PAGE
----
2. The legal track: Legal rights are attached to this token. With the tokenization of data, the key element is the link between the asset, the token, and the owner. Each link can be trust minimized or intermediated.
  3. The commercial track: The newly emitted token is distributed to investors for a price. A digital platform offering secondary trading is generally used, but commercial efforts are required.

Several key trends have emerged in recent tokenization projects:


The first trend is stablecoins. Stablecoins are digital tokens representing a currency, such as the euro or US dollar. In major projects, such as USDC and Tether, tokens are backed by a reserve of an equivalent amount. The Markets in Crypto-Assets Regulation (MiCA) in Europe defines strict rules for such reserves. Stablecoins represent more than $100 billion today.

Converting assets

A second trend is labeled “Real World Assets,” where startups convert existing assets into tokens. The most popular category is Treasury bonds, which allow any investor worldwide access to US government debt. Corporate bonds and stocks also find appeal. These Real World Assets generally target crypto investors who want exposure to different types of assets, combining the best of both worlds. There are also attempts to tokenize non-financial products, such as art or carbon credits.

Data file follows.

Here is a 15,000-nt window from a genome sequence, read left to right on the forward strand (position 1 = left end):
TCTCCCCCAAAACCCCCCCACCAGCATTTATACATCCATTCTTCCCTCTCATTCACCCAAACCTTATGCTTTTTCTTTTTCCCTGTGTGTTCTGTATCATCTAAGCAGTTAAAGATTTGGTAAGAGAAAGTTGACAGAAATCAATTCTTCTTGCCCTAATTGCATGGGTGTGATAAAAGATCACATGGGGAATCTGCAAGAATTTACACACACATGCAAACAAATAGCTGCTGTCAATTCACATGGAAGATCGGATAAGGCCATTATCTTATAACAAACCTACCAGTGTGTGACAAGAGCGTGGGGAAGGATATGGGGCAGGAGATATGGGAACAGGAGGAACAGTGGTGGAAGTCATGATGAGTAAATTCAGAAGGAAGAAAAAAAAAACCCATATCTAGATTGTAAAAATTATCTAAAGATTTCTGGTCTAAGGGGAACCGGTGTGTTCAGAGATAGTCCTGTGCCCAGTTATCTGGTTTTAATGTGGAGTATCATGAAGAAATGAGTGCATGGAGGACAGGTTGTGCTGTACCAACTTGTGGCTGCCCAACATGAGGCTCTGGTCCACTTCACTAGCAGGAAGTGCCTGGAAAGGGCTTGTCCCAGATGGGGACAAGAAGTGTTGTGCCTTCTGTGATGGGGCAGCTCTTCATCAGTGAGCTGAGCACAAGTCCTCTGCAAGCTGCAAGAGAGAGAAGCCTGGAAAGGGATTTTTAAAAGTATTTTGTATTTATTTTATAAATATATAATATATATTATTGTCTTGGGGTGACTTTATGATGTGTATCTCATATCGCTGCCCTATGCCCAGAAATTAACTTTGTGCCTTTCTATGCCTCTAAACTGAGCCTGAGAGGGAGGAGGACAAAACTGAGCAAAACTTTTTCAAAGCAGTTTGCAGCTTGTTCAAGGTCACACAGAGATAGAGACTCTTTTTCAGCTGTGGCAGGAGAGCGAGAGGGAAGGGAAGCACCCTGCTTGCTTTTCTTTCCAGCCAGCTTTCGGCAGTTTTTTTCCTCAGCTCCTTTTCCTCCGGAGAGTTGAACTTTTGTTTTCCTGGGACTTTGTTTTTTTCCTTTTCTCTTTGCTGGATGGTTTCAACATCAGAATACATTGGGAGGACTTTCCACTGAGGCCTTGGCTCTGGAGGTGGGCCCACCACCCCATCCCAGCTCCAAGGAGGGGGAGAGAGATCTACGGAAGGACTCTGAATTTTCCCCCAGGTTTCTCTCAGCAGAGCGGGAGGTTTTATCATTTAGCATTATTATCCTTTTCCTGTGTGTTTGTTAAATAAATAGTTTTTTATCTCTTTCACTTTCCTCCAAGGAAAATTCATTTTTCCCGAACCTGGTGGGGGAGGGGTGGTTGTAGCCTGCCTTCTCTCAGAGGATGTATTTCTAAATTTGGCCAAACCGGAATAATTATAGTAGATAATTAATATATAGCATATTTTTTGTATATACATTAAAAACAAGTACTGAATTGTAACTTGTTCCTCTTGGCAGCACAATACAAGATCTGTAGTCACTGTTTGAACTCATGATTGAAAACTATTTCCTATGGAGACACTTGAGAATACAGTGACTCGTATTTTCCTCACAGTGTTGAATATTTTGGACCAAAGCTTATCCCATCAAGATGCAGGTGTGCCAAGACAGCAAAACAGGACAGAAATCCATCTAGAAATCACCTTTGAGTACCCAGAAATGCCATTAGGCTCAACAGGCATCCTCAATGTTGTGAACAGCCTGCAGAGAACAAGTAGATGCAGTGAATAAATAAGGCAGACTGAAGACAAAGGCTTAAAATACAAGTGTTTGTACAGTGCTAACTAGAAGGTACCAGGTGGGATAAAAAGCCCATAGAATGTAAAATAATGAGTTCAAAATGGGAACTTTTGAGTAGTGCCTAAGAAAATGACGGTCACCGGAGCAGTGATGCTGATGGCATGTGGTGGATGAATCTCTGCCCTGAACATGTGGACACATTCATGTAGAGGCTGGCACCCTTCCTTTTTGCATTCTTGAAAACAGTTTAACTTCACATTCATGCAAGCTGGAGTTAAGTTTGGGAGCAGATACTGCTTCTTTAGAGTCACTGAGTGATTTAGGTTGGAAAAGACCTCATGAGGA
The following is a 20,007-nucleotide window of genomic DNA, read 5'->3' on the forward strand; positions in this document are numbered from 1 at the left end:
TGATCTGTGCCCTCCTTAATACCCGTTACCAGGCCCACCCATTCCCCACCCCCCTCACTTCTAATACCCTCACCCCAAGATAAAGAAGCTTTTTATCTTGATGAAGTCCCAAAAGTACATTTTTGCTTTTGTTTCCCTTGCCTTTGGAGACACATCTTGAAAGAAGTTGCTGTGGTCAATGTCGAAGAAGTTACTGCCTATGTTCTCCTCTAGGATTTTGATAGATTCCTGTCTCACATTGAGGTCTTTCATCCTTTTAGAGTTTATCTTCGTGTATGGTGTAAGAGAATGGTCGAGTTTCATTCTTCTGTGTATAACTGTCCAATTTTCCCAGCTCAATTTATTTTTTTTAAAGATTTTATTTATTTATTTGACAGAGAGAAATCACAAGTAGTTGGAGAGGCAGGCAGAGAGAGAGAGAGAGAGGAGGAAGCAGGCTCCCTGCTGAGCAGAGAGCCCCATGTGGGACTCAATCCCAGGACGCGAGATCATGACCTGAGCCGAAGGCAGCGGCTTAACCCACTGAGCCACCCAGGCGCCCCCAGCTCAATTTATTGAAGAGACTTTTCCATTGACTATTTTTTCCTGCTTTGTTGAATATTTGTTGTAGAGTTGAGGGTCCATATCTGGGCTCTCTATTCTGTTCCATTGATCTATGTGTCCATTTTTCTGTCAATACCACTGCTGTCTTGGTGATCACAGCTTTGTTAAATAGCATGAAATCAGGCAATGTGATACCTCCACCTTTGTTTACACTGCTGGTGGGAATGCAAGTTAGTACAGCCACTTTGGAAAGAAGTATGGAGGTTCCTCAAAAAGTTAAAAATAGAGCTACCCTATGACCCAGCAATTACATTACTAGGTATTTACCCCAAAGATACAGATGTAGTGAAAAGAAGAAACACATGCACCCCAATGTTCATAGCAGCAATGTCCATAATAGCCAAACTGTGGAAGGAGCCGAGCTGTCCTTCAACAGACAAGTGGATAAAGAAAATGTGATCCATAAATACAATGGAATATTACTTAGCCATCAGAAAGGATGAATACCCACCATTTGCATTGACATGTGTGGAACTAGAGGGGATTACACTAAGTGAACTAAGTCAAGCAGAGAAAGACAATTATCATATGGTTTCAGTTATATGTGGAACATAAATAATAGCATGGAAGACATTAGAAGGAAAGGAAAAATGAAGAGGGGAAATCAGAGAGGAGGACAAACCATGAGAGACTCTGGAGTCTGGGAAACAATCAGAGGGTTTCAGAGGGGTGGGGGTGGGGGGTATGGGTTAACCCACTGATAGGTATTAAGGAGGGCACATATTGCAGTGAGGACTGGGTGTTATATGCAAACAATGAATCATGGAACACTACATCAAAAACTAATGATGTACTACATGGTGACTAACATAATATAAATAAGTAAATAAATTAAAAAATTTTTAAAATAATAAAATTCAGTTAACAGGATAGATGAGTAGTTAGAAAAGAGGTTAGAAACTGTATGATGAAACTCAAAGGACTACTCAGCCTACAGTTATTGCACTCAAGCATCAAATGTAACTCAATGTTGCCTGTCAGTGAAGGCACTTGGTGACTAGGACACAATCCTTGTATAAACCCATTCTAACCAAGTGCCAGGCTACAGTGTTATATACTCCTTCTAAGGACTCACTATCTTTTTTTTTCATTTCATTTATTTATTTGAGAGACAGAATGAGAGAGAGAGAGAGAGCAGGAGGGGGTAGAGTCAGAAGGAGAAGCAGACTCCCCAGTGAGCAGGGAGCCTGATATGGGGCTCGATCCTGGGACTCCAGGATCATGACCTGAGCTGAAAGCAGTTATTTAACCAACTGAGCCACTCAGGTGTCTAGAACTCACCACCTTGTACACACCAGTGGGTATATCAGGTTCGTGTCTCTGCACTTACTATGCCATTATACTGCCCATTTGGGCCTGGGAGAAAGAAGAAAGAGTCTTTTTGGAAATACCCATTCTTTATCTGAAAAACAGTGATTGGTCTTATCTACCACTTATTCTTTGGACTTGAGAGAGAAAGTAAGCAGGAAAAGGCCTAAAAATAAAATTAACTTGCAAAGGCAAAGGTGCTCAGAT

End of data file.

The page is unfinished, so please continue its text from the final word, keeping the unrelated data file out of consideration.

Tokenized financial instruments

A third trend is public and financial institutions creating a tokenized version of financial instruments. In that case, in the long term, the objective is to obtain efficiency gains. For example, the European Investment Bank has issued several European bonds and pound sterling worth hundreds of millions. Other banks, such as UBS, Société Générale, and JPMorgan, have conducted similar operations. They can consist of experimentations with national central banks, large-scale emissions, or as a service to third parties.

Remaining challenges for tokenization

Although tokenization is gaining traction, some challenges remain:

Weak backing

Many tokens act as representations of assets. For example, a token may signify a fractional ownership claim in a real estate property, rather than being a digitized deed itself. This indirection erodes confidence in the token’s reliability if legal recourse is limited. Projects of tokenization can end up providing no actual ownership or economic rights. Such false promises risk undermining interest in tokenization.

For stablecoins acting as tokenized fiat currency, backing reserves are vital. However, Tether’s USDT token has faced questions on whether its stated fiat currency reserves are fully audited. While central bank digital currencies like China’s eCNY could allow 1:1 redemptions into the renminbi, global private stablecoins still confront reserve fidelity challenges.

Unproven platform reliability

Many early asset tokenization projects have been one-off proof-of-concepts on permissioned blockchains. Transitioning to industrial-grade solutions or public blockchains like Ethereum has uncovered challenges around security, transaction fees, speed, and governance gridlock.